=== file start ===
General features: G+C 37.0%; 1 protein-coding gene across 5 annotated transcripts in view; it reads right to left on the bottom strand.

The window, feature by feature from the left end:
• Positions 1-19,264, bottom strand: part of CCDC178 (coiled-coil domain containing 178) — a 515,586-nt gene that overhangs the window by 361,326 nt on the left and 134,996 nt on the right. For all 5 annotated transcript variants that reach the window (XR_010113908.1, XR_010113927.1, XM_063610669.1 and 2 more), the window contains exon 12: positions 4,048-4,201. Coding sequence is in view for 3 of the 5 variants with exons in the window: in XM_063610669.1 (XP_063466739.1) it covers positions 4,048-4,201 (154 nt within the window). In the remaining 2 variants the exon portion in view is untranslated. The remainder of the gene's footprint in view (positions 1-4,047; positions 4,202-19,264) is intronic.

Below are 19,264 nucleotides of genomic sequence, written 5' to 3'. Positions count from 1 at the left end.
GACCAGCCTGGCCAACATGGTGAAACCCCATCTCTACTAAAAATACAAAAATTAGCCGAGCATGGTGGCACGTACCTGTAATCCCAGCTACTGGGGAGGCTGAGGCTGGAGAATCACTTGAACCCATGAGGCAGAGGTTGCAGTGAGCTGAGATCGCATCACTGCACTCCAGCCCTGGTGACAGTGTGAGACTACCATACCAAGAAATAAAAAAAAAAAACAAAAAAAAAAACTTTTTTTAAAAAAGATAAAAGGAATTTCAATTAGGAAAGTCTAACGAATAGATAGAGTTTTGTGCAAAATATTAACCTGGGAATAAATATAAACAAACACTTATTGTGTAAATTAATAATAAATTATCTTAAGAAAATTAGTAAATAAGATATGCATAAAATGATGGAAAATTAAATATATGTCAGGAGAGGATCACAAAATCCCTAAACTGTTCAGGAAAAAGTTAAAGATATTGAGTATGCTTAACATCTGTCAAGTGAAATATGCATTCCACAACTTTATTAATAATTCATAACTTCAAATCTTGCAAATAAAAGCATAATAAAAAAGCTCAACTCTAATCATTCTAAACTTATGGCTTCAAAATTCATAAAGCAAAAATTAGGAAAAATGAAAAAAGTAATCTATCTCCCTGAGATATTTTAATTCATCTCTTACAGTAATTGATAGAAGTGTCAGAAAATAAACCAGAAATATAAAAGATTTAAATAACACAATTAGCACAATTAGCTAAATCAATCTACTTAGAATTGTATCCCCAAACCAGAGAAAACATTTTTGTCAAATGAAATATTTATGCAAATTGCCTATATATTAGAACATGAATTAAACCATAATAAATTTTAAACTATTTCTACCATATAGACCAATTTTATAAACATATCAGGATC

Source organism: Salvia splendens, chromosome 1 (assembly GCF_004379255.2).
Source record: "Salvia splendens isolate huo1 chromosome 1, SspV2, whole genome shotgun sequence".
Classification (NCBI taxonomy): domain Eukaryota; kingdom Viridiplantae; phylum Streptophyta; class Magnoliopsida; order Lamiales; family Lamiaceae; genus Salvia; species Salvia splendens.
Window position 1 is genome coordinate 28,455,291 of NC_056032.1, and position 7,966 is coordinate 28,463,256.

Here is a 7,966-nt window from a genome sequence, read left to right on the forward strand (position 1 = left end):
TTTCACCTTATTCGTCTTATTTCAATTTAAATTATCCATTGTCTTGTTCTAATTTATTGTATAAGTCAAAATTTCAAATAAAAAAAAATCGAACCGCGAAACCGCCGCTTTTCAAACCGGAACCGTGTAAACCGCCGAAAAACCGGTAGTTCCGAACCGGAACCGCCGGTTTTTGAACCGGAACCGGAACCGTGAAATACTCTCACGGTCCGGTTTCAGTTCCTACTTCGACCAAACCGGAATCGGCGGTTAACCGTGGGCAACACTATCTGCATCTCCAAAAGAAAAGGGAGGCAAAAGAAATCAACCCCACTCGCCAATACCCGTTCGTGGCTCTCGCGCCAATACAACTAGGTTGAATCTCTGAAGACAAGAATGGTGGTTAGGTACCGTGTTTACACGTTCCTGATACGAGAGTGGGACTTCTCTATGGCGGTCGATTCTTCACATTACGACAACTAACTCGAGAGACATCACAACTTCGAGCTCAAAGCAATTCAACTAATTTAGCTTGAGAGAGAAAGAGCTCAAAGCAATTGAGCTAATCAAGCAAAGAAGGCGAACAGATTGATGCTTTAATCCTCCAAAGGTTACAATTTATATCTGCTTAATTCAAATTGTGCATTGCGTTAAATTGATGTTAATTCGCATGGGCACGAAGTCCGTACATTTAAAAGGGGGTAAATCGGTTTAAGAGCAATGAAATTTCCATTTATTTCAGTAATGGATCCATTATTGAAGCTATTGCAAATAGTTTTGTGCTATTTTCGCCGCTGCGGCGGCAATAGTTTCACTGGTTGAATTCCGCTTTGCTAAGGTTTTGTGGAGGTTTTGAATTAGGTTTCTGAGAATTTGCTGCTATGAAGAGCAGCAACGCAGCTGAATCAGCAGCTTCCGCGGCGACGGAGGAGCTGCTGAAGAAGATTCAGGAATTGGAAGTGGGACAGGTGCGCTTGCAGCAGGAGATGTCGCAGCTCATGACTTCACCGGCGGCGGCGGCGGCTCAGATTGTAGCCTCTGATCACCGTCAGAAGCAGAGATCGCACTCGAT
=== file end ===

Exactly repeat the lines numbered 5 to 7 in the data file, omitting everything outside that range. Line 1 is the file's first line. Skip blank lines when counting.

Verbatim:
GACCAGCCTGGCCAACATGGTGAAACCCCATCTCTACTAAAAATACAAAAATTAGCCGAGCATGGTGGCACGTACCTGTAATCCCAGCTACTGGGGAGGCTGAGGCTGGAGAATCACTTGAACCCATGAGGCAGAGGTTGCAGTGAGCTGAGATCGCATCACTGCACTCCAGCCCTGGTGACAGTGTGAGACTACCATACCAAGAAATAAAAAAAAAAAACAAAAAAAAAAACTTTTTTTAAAAAAGATAAAAGGAATTTCAATTAGGAAAGTCTAACGAATAGATAGAGTTTTGTGCAAAATATTAACCTGGGAATAAATATAAACAAACACTTATTGTGTAAATTAATAATAAATTATCTTAAGAAAATTAGTAAATAAGATATGCATAAAATGATGGAAAATTAAATATATGTCAGGAGAGGATCACAAAATCCCTAAACTGTTCAGGAAAAAGTTAAAGATATTGAGTATGCTTAACATCTGTCAAGTGAAATATGCATTCCACAACTTTATTAATAATTCATAACTTCAAATCTTGCAAATAAAAGCATAATAAAAAAGCTCAACTCTAATCATTCTAAACTTATGGCTTCAAAATTCATAAAGCAAAAATTAGGAAAAATGAAAAAAGTAATCTATCTCCCTGAGATATTTTAATTCATCTCTTACAGTAATTGATAGAAGTGTCAGAAAATAAACCAGAAATATAAAAGATTTAAATAACACAATTAGCACAATTAGCTAAATCAATCTACTTAGAATTGTATCCCCAAACCAGAGAAAACATTTTTGTCAAATGAAATATTTATGCAAATTGCCTATATATTAGAACATGAATTAAACCATAATAAATTTTAAACTATTTCTACCATATAGACCAATTTTATAAACATATCAGGATC

Source organism: Salvia splendens, chromosome 1 (assembly GCF_004379255.2).
Source record: "Salvia splendens isolate huo1 chromosome 1, SspV2, whole genome shotgun sequence".